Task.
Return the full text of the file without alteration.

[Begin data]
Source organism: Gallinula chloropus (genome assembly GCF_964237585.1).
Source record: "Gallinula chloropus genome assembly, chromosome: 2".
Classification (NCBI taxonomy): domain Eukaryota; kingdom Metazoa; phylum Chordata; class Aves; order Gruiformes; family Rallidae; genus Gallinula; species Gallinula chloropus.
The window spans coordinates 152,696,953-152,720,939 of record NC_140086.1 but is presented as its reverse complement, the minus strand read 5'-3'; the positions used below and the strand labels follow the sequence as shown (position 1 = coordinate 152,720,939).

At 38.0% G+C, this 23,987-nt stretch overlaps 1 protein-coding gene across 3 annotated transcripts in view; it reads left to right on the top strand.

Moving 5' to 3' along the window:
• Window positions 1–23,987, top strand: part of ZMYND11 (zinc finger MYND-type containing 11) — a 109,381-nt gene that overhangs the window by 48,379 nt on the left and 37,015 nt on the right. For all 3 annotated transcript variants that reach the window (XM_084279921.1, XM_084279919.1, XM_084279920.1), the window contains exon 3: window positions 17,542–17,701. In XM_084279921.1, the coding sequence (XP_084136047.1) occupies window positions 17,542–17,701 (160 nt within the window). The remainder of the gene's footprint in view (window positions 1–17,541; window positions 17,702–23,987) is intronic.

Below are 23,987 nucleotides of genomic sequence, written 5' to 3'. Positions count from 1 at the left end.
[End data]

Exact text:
Source organism: Gallinula chloropus (genome assembly GCF_964237585.1).
Source record: "Gallinula chloropus genome assembly, chromosome: 2".
Classification (NCBI taxonomy): domain Eukaryota; kingdom Metazoa; phylum Chordata; class Aves; order Gruiformes; family Rallidae; genus Gallinula; species Gallinula chloropus.
The window spans coordinates 152,696,953-152,720,939 of record NC_140086.1 but is presented as its reverse complement, the minus strand read 5'-3'; the positions used below and the strand labels follow the sequence as shown (position 1 = coordinate 152,720,939).

At 38.0% G+C, this 23,987-nt stretch overlaps 1 protein-coding gene across 3 annotated transcripts in view; it reads left to right on the top strand.

Moving 5' to 3' along the window:
• Window positions 1–23,987, top strand: part of ZMYND11 (zinc finger MYND-type containing 11) — a 109,381-nt gene that overhangs the window by 48,379 nt on the left and 37,015 nt on the right. For all 3 annotated transcript variants that reach the window (XM_084279921.1, XM_084279919.1, XM_084279920.1), the window contains exon 3: window positions 17,542–17,701. In XM_084279921.1, the coding sequence (XP_084136047.1) occupies window positions 17,542–17,701 (160 nt within the window). The remainder of the gene's footprint in view (window positions 1–17,541; window positions 17,702–23,987) is intronic.

Below are 23,987 nucleotides of genomic sequence, written 5' to 3'. Positions count from 1 at the left end.